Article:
By: | Post date: 2017-02-05 | Comments: No Comments
Posted in categories: English, Linguistics

Remember when Dennis Miller was commentating the NFL, and peppering his commentary with obscurity after obscurity, and a panoply of blogs popped up to offer exegesis to the befuddled masses?

This here blog may be that for the Magister, and I don’t want the Magister to start getting all self-conscious about his recondite lexis.

Don’t think that’s a likely outcome though.

irrefragable is another word from the Magister that is new to me:

Michael Masiello’s answer to If a lie must be told to accomplish a moral imperative, is that lie virtuous? Is honesty immoral in that circumstance?

Aristotle makes a version of this point — an unruly, inconvenient, irrefragable truth

Michael Masiello’s answer to Is there any neutral source where I can learn about Donald Trump and his politics?

There is no “view from nowhere”; subjectivity is irrefragable and ineluctable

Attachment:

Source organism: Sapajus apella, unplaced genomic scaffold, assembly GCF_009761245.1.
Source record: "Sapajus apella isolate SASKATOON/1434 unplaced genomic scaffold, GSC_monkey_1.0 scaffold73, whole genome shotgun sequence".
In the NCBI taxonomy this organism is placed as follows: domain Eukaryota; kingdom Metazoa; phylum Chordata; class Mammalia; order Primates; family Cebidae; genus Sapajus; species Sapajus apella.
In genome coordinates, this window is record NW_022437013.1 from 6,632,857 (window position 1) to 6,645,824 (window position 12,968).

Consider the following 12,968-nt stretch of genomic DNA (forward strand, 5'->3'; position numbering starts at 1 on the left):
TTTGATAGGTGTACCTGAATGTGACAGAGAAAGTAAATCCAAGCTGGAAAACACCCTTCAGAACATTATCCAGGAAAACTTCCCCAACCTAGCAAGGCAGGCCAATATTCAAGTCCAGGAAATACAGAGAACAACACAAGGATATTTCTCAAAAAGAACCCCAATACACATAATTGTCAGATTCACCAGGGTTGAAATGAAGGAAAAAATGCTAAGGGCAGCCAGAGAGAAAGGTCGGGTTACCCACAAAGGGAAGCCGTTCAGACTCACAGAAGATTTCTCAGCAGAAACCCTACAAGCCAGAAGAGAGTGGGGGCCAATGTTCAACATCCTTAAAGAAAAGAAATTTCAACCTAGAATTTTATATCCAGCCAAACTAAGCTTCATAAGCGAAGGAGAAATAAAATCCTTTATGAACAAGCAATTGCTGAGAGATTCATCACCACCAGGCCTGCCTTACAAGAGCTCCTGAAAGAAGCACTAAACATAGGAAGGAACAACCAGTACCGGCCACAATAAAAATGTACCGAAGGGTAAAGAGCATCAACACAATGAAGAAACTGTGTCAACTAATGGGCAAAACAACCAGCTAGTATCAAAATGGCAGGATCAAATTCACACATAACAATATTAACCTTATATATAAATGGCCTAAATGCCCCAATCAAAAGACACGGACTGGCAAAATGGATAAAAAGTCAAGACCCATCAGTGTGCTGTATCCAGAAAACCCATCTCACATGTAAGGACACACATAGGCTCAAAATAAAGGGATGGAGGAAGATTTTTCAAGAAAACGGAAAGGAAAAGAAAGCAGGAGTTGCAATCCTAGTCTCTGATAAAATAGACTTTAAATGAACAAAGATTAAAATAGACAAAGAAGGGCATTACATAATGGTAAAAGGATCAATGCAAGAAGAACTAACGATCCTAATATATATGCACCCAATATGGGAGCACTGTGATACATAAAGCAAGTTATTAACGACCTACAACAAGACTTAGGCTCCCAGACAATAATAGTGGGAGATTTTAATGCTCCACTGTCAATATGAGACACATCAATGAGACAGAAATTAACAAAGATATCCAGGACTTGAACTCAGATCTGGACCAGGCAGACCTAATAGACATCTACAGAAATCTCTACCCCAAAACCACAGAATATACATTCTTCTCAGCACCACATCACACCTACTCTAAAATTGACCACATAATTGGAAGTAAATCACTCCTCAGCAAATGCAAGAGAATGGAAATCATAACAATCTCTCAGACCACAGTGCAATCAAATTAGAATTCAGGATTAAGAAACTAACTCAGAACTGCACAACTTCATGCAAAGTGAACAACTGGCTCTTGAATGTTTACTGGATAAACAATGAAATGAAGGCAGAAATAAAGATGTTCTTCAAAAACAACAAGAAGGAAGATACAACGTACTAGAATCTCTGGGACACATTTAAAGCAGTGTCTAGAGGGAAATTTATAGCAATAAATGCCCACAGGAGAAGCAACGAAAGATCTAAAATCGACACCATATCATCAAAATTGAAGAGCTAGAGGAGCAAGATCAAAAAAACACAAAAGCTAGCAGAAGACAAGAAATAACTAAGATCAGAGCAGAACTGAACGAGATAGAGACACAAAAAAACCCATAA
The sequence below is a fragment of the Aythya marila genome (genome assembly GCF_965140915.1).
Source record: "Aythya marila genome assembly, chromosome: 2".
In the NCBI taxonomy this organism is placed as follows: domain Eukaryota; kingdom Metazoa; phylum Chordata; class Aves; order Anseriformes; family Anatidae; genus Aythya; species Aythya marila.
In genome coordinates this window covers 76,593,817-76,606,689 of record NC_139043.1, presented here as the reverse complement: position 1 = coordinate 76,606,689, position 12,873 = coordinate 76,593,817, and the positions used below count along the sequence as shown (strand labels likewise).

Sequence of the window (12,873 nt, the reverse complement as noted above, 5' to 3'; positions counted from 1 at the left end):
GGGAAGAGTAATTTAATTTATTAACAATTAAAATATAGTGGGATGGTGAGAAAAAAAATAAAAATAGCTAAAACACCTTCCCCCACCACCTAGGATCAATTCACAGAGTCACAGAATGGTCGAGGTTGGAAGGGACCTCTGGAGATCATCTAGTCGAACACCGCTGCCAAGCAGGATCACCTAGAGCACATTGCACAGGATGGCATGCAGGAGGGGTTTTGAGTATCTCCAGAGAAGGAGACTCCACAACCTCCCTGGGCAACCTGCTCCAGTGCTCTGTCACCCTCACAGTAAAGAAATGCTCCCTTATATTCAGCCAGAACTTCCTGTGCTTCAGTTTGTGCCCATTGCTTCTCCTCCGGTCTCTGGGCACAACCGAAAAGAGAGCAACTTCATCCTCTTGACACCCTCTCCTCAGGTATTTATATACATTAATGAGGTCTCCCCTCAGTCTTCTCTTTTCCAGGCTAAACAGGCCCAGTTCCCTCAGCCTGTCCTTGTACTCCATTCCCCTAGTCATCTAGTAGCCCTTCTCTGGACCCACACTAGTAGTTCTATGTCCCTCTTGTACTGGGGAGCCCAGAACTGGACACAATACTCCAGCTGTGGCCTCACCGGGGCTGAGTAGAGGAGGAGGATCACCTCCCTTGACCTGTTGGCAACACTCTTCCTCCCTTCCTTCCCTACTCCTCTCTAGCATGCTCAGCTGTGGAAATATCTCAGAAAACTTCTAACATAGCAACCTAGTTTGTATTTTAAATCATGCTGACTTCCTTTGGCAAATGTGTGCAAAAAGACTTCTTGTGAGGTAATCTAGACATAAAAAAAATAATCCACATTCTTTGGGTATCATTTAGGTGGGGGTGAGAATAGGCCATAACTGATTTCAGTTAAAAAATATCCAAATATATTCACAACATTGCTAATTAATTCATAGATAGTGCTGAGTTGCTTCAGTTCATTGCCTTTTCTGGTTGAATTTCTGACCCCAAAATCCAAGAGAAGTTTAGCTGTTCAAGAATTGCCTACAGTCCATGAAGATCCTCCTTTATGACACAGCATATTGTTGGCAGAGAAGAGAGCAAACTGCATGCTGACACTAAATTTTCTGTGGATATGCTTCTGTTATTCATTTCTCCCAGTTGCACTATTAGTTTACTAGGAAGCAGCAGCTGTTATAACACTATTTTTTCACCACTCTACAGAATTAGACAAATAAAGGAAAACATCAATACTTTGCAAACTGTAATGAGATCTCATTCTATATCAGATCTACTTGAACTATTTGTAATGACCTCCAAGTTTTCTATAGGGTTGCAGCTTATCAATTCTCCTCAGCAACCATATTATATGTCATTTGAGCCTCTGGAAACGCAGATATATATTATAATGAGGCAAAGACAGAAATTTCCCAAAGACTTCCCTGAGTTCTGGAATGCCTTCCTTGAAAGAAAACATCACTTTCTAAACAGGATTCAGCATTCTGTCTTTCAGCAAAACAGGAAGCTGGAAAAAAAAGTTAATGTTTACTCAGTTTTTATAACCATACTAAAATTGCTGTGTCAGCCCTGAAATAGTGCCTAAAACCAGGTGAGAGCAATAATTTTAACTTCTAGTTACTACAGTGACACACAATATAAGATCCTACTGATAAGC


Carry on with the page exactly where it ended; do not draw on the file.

Definition of IRREFRAGABLE

impossible to refute <irrefragable arguments>

impossible to break or alter <irrefragable rules>

So why is it different from irrefutable? Because it’s got the etymology of “unopposable, irresistable”

Since at least 1533, irrefragable has been used as an English adjective modifying things (such as arguments or data) that are impossible to refute. It derives from the Late Latin adjective irrefragabilis (of approximately the same meaning), which is itself derived from the Latin verb refragari, meaning “to oppose or resist.” Irrefragable rather quickly developed a second sense referring to things (such as rules, laws, and even objects) that cannot be broken or changed. There was once also a third sense that applied to inflexible or obstinate people.

So, you not only can’t refute it, you can’t stand up to it and resist it; and the “it” is like a law or a rule, not just an argument someone makes.

Of course, the Magister can himself be pretty irrefragable at times. In whichever of the senses you prefer. (Handy hint: he likes obsolete, archaic senses of words.)

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